Sun. Oct 25th, 2020

Fishing and Outdoors

NZ's Independent Voice of Fishing, Hunting & Outdoors

Gun amnesty deadline looming

3 min read
NZ's changing gun laws

The six-month amnesty and buyback ends on 20 December 2019. Photo: brian.ch licensed under CC BY 2.0

With only a few days left until the firearms amnesty and buyback deadline, police have issued a public warning that there will be no extension or leniency after the cut-off.

A six-month amnesty and buyback scheme was put in place after new gun law reforms saw a ban on most military-style semi-automatic firearms.

Police minister Stuart Nash issued a reminder that time is running out and urged gun owners to take part in the scheme.

“Don’t wait,” the minister said. “Police are very clear that the deadline is looming.

“The clock is ticking on the last opportunity to receive payment for prohibited firearms and parts, or to hand over unwanted or unlawful guns without fear of prosecution under the amnesty. The process ends on Friday, 20 December.”

He added that more than 32,000 prohibited weapons have been removed from circulation and more than 120,000 prohibited parts have been handed in.

Deputy commissioner Mike Clement added that after the ‘no questions asked’ amnesty period ended, people can voluntarily surrender firearms under a longstanding provision in the law. However, in such situations, police have the discretion to prosecute on a case-by-case basis.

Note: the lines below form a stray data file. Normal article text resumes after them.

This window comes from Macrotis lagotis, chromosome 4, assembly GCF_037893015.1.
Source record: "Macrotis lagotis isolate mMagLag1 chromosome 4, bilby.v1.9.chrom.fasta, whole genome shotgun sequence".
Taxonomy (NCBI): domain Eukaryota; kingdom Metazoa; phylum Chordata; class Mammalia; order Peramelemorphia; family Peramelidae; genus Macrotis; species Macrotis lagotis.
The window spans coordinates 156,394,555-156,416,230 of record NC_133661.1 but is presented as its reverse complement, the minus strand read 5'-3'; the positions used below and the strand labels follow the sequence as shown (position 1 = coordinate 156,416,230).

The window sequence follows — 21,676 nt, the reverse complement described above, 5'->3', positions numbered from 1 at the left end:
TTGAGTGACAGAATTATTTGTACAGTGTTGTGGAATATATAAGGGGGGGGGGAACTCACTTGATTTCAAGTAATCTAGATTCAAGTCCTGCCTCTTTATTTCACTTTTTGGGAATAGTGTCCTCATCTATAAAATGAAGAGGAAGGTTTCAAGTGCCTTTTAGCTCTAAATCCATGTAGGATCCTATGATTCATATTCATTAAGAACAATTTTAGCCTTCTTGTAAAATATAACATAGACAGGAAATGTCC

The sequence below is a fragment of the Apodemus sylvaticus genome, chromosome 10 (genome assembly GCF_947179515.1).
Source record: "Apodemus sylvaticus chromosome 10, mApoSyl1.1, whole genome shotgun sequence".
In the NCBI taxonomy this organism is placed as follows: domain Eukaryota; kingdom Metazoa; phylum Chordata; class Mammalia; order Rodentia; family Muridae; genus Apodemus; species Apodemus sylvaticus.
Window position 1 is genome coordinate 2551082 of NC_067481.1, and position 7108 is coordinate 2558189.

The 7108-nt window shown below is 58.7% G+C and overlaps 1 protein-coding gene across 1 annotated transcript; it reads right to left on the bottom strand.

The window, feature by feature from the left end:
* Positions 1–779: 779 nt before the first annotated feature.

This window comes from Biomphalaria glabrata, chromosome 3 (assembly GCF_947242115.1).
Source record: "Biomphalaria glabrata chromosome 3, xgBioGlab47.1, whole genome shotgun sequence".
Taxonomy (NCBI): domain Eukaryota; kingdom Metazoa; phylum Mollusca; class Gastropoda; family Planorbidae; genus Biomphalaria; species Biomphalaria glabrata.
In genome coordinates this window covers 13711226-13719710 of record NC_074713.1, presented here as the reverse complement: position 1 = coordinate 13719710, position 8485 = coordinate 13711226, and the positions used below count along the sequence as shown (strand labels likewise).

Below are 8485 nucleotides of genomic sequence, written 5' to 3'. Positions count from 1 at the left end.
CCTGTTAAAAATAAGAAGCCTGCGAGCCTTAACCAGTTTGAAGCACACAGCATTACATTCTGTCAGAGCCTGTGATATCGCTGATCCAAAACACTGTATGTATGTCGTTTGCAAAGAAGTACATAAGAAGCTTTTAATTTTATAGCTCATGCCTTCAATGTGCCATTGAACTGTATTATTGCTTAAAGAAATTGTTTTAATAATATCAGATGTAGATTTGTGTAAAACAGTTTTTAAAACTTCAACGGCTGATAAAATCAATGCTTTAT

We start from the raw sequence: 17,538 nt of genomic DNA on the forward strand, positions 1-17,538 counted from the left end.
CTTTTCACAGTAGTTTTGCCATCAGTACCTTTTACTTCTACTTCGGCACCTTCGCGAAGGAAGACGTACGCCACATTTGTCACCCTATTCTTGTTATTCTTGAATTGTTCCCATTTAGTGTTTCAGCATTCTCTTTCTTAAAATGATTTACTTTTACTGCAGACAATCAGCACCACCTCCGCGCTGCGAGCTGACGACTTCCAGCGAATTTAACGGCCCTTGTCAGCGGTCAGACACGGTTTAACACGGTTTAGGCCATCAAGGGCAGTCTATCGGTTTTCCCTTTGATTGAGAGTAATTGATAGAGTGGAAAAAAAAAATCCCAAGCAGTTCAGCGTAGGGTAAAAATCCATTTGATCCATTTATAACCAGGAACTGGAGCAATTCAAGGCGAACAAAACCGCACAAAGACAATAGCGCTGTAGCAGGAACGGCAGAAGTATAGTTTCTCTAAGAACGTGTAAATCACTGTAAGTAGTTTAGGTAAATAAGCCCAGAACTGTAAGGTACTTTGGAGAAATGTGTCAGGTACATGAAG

Police urge gangs to take part in gun amnesty

New Zealand police is urging gangs take part in ‘no questions asked’ gun amnesty.

Under the current amnesty, no questions are being asked for firearms being handed over, but after the 20 December deadline, Deputy commissioner Mike Clement says there would be no guarantees.

“The difference is, we are [currently] asking no questions or taking any details about guns. We simply bend it, break it, and shred it and you walk away. A complete and utter amnesty,” Clement was quoted as saying by Stuff.

Earlier in November, the police said they have been talking directly to many influential gang members to convince them to give up the now-banned guns, but not many illegal weapons had been handed over.

“Are we going door to door, no. Are gang members still going use firearms, yes. But if they are caught in possession, they will be charged,” Clement said.

In Northland, however, NZ Herald reported of gang members being among those who handed over their illegal firearms to police as part of the buyback events.

Acting senior sergeant Ryan Gray said they had not been to the public events but had contacted police and used an intermediary to hand over the firearms.

“Because it is an amnesty, there is no investigation and that is the end of it.”

In Northland, as on 4 November, a total of 1163 people had handed in 2238 firearms and 6482 parts at the collection events.

“It is beneficial to do this earlier rather than later. People should go online and register their intention and if they are not sure just give us a call,” Gray said.

With the government placing more emphasis on public safety for firearms, Clement said, “Everyone with a prohibited firearm or part needs to hand them in or they will be breaking the law after the amnesty ends.

“Anyone prosecuted will lose their firearms licence and face a penalty of up to five years’ imprisonment.”

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